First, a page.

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Don't Expect Any Privacy in the Workplace 

By Amy Hackney Blackwell (

There's no such thing as privacy at work.

Your boss can read your email. He might be listening to your voicemails at this very moment. There could even be a hidden camera in the hallway, keeping track of your trips to the break room. Maddening? Yes. Legal? Yes.

Current electronic surveillance technology allows users to eavesdrop on all sorts of communications, from the criminal to the mundane to the deeply personal. Employers are using this technology, and the Fourth Amendment currently offers little protection.

          The Fourth Amendment reads: ``The right of the people to be secure in their persons, houses, papers, and effects, against unreasonable searches and seizures, shall not be violated, and no Warrants shall issue, but upon probable cause, supported by Oath or affirmation, and particularly describing the place to be searched, and the persons or things to be seized. (For a commentary on the history and purpose of the Fourth Amendment, see We have a right to expect that no one, government or anyone else, will break into our domains and punish us for our private thoughts and actions. This is the heart of all statutes and cases that deal with wiretapping, electronic surveillance and related issues.

          The problem with the workplace is that it is not exactly private; the employer owns the computers, the office and the employee's work, and thus expects to be able to monitor what is done in his domain. A recent American Management Assn. survey shows that 73% of major U.S. firms perform some manner of electronic monitoring and surveillance, up from 63% in 1997.

Perhaps this is due to the higher cost of living, which forces everyone to work harder and gives employers the upper hand, and to the increasing pressure on employers to be productive, which makes them crack down with sweatshop techniques (See PBS' article). From the employee's point of view, workplace monitoring is demoralizing and insulting, and has been found to hurt performance; employees feel that their bosses have low expectations of them and perform accordingly.

Rovert Corn-Revere summed up the current state of the law beautifully on April 6 in testimony before the House Subcommittee on the Constitution. Since the 1960s, Congress has worked to protect the privacy of wire and oral communications, while at the same time balancing the rights of law enforcement officials who need to do electronic surveillance in order to perform their jobs. By the mid-80s, Congress had decided that electronic communications were not sufficiently safeguarded from government or third-party interception and passed the Electronic Communications Privacy Act of 1986. This law makes it illegal to intercept any wire, oral or electronic communication unless the people communicating have consented to the surveillance or are committing a crime. The ECPA was designed to bring new communication technologies under the auspices of federal wiretap law and to guard against the arbitrary use of government power to monitor citizens. But it is no match for the information superhighway. At the moment, the ECPA is considered a confused and ineffectual law, and advances in technology have made much of its language obsolete.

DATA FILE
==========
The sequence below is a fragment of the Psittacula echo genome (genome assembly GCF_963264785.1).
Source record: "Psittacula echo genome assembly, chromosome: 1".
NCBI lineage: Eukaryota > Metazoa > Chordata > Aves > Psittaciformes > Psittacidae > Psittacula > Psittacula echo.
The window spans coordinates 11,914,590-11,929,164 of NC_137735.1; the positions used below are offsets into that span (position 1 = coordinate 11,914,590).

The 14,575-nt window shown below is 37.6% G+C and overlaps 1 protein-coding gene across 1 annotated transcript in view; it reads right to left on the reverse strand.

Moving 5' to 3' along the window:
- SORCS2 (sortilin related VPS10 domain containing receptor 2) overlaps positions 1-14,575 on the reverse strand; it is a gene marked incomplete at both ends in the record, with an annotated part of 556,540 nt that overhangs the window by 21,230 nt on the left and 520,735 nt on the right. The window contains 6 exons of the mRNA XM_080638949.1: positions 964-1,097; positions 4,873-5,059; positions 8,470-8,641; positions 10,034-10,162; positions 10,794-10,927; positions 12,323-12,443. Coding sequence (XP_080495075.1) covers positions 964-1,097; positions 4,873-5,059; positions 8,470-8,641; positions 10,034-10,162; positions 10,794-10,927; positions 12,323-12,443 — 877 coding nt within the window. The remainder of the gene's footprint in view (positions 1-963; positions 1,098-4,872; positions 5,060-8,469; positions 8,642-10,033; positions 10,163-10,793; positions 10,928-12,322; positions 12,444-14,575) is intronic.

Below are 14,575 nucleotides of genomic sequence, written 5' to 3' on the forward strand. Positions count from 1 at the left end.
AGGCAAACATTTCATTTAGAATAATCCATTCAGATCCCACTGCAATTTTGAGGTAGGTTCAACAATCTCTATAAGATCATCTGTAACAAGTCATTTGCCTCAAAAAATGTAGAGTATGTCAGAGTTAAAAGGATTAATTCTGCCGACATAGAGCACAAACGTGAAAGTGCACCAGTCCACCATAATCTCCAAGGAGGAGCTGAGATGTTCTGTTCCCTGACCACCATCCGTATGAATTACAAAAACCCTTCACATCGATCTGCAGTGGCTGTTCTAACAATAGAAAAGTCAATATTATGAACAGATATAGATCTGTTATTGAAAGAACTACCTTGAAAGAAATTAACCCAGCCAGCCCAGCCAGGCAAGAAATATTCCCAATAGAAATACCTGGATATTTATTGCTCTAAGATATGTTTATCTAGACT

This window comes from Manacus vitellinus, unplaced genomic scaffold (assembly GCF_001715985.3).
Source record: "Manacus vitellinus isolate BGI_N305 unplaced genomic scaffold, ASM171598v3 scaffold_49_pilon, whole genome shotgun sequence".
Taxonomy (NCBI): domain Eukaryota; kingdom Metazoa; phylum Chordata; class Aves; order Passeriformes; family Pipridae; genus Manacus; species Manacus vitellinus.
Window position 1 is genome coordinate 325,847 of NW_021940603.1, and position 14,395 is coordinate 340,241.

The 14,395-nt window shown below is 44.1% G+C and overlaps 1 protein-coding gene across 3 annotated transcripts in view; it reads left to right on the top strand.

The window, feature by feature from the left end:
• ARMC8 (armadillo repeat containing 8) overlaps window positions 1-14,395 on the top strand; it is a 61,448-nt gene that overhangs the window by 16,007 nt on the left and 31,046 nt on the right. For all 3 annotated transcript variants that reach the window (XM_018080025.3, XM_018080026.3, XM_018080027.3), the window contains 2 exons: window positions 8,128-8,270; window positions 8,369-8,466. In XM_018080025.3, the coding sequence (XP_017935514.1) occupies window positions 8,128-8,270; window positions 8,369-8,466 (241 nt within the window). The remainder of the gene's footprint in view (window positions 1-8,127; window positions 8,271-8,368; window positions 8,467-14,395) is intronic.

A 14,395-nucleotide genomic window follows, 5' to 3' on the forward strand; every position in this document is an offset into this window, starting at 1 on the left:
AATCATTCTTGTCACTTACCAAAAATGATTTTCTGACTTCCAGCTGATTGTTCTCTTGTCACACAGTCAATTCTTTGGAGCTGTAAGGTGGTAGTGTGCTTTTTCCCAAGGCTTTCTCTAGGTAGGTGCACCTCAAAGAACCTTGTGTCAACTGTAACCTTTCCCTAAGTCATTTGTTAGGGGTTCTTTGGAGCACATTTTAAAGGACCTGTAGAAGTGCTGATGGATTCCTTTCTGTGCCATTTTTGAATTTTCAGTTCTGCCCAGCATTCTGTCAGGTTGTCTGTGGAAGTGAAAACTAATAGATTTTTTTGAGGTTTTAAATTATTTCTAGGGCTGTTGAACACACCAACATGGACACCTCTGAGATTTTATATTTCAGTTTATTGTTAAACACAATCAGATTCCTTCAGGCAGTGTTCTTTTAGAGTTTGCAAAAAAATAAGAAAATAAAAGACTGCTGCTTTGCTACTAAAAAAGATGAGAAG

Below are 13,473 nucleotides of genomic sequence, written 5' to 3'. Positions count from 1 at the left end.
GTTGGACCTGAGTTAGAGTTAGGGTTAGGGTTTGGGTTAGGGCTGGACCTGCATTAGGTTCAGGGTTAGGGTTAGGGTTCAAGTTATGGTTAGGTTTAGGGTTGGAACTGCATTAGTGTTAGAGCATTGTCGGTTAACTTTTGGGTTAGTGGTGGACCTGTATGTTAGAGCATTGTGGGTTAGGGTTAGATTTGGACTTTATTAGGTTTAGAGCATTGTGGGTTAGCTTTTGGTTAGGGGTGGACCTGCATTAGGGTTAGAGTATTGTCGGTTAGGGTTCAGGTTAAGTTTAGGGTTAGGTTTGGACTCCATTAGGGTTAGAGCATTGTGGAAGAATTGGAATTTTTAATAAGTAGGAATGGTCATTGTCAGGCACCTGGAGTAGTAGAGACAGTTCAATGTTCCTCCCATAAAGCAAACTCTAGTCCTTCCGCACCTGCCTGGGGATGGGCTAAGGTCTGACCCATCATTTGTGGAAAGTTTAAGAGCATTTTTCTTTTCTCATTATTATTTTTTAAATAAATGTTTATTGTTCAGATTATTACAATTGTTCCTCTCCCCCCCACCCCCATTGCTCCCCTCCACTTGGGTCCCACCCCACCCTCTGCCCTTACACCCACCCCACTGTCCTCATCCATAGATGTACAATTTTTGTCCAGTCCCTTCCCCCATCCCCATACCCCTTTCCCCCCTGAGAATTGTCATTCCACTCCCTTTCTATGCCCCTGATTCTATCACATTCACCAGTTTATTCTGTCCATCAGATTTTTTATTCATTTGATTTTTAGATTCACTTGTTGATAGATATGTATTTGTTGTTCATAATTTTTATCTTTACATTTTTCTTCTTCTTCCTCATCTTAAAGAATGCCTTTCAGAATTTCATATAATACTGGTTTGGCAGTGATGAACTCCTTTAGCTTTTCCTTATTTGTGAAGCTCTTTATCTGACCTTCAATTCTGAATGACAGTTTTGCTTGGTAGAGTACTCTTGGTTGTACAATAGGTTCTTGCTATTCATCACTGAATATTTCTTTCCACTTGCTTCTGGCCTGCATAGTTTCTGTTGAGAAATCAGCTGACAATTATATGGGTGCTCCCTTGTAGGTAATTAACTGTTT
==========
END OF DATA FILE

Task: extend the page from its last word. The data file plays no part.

Case law is not much help. The Supreme Court has not yet addressed the issue of electronic workplace privacy; lower courts have gone in both directions, holding that some email may be monitored while finding in other cases that employers have gone too far in spying on their workers. In one case, a court held that a search of an employee's locker was unreasonable; another court said that it was okay to search an employee's lunch box.

          Employers think they have good reason to monitor email, voicemail, and other parts of the workplace, virtual or physical. (See ``The Rights and Wrongs of Workplace Snooping.") If one employee harasses another through email systems, the employer will be liable; and how can the employer know this is happening if they don't monitor email? If employees use pirated software, the employer could be liable. Bosses certainly don't want employees introducing viruses into the workplace. And it's easier for a manager to supervise an employee's work if she can access that worker's files over the network.

          Most monitoring of employees that employers do is currently unregulated, except by individual company policies. Aside from the ECPA, there are very few laws at either the federal or state level. In the absence of laws to the contrary, employers can listen to, read or otherwise observe any communication their employees do at work.